Jack’s Journal: Hospice of Michigan

It’s a job that most would not think of, but a very important one. Being a hospice spiritual care advisor brings that individual into the final portion of another person’s journey here on Earth.

Their job is to meet the patient where they are, to help them along.

“We aren’t there to become evangelists, or to convert people. We are there to support them wherever they are at,” says Ron White, Hospice of Michigan.

If a person has a pastor or spiritual leader, the hospice chaplain makes sure connections are made and moves to the side.  But for many reasons, some are not affiliated.  Maybe their illness has gotten in the way, or they’ve moved away to be closer to caring family.  And Ron says spiritual care, at this point, is wider than religion.

“It’s more on how you are connected to, not only what you conceive as your religious base, but your family and your world,” explains Ron.

And so he meets with the patient and even the family.  Ron is there to listen, and he says sometimes they open up in ways they might never have before. The stories, the joy and the sorrow.  To support them, to relieve them of heavy burdens.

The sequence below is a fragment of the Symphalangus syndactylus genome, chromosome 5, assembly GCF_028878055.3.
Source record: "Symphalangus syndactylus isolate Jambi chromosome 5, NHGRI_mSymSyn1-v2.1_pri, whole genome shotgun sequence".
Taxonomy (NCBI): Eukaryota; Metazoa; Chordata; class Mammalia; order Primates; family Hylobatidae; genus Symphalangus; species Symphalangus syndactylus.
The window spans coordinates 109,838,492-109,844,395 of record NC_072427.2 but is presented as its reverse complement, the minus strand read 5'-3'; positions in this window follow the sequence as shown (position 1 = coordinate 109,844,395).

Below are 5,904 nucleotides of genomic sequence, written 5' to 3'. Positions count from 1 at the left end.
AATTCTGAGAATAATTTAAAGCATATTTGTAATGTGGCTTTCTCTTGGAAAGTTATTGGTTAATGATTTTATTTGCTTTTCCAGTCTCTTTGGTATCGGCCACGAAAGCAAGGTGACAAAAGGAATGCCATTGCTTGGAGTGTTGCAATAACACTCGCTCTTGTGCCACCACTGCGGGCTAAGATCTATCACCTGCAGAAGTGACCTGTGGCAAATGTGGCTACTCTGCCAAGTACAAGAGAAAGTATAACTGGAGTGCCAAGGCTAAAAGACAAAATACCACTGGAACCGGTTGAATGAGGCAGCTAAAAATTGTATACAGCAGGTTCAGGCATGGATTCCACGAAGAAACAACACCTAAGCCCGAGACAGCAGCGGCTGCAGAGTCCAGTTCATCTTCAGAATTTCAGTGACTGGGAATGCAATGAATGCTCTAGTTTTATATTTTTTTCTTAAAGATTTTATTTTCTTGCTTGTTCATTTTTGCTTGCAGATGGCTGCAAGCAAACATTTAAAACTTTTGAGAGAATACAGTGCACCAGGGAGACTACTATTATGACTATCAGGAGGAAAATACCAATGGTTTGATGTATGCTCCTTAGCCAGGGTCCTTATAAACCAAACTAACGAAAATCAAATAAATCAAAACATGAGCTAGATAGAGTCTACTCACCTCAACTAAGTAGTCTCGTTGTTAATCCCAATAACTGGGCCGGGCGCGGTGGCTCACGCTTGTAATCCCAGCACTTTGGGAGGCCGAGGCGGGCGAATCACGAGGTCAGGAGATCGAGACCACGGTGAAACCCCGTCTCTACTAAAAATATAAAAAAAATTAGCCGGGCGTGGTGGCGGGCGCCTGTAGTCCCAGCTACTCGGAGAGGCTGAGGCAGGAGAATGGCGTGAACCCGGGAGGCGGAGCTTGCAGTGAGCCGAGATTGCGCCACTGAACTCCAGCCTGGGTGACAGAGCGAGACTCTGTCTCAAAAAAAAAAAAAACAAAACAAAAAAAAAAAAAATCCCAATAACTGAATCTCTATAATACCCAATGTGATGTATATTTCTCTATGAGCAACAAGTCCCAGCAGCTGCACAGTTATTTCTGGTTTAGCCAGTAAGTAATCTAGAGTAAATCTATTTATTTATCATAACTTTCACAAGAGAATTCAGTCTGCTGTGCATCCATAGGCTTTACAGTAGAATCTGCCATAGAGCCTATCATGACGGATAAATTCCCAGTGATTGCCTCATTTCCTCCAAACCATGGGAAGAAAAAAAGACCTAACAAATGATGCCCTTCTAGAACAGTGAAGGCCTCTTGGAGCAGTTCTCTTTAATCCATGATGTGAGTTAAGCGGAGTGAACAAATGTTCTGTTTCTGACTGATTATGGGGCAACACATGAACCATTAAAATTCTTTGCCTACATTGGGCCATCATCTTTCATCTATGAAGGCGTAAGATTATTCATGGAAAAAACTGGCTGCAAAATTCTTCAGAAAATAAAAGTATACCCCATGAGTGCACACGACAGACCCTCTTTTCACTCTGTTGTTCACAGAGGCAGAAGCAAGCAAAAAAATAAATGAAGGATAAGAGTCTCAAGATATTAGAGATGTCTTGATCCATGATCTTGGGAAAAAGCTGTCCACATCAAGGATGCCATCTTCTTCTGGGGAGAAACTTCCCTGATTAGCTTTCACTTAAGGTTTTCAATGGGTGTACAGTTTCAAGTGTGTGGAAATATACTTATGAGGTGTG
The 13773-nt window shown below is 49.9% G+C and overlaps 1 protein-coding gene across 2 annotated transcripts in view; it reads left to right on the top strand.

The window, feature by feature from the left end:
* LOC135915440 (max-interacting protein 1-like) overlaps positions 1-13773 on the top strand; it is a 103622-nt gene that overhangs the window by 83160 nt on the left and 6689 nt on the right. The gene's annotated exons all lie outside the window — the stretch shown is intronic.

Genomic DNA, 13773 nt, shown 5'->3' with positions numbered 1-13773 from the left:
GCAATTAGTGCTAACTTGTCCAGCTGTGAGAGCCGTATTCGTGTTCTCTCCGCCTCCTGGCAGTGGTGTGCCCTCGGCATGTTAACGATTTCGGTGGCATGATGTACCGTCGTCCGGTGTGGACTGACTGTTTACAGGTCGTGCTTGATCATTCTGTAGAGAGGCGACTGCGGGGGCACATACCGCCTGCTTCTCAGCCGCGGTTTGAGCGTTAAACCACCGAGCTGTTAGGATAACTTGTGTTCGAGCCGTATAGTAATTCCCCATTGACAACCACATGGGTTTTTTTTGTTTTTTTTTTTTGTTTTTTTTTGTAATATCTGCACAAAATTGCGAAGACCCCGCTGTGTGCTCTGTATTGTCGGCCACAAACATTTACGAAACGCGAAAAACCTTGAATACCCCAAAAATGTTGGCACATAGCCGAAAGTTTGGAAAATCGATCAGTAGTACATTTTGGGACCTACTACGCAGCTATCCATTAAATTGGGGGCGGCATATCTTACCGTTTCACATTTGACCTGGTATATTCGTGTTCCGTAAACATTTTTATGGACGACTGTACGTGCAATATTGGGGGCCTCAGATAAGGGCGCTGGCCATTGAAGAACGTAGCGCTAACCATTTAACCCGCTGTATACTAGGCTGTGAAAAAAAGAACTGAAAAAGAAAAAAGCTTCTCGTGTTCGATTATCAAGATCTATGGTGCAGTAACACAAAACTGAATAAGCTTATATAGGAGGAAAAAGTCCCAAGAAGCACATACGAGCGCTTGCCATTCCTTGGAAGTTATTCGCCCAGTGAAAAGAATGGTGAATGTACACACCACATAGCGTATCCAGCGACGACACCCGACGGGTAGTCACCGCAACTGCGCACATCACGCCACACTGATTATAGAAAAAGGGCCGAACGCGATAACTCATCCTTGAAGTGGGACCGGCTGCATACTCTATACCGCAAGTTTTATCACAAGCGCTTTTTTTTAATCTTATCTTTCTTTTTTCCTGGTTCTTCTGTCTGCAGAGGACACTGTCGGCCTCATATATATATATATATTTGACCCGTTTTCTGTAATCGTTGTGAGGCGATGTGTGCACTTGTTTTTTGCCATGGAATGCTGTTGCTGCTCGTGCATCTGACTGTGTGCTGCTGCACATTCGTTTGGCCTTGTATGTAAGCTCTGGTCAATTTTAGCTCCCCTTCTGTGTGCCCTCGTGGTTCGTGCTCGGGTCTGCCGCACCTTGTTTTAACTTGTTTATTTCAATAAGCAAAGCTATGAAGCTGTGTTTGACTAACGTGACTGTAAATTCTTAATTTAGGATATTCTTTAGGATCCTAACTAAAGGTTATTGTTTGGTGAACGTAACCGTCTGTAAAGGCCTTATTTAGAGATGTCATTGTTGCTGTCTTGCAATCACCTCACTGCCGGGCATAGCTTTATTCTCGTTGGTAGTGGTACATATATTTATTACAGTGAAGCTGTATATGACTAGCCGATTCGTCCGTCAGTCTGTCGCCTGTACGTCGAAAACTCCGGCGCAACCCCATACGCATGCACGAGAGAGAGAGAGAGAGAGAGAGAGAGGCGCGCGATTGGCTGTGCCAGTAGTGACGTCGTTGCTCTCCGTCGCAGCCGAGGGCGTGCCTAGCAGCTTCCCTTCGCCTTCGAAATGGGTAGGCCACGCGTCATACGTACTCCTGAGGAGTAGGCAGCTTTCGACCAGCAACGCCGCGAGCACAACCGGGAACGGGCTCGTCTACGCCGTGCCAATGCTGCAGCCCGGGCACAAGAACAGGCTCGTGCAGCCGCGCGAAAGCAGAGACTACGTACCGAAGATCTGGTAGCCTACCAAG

“To sit with them, be with them and to help them to know whatever they are feeling at that moment is acceptable.  It’s OK to be angry, it’s OK to be sad.  But it’s OK to be happy too,” says Ron.

I believe that is the whole idea of hospice, to celebrate a life and the continuation of the journey.

“Lots of times I feel pretty guilty, because I feel like I get so much more from people than I can give,” says Ron.

We are spiritual beings on an earthy journey, and hospice chaplains like Ron say they are given a great opportunity.

“It’s a privilege to be a part of that final few steps, hopefully making it a little better, more meaningful for the person and their family.”

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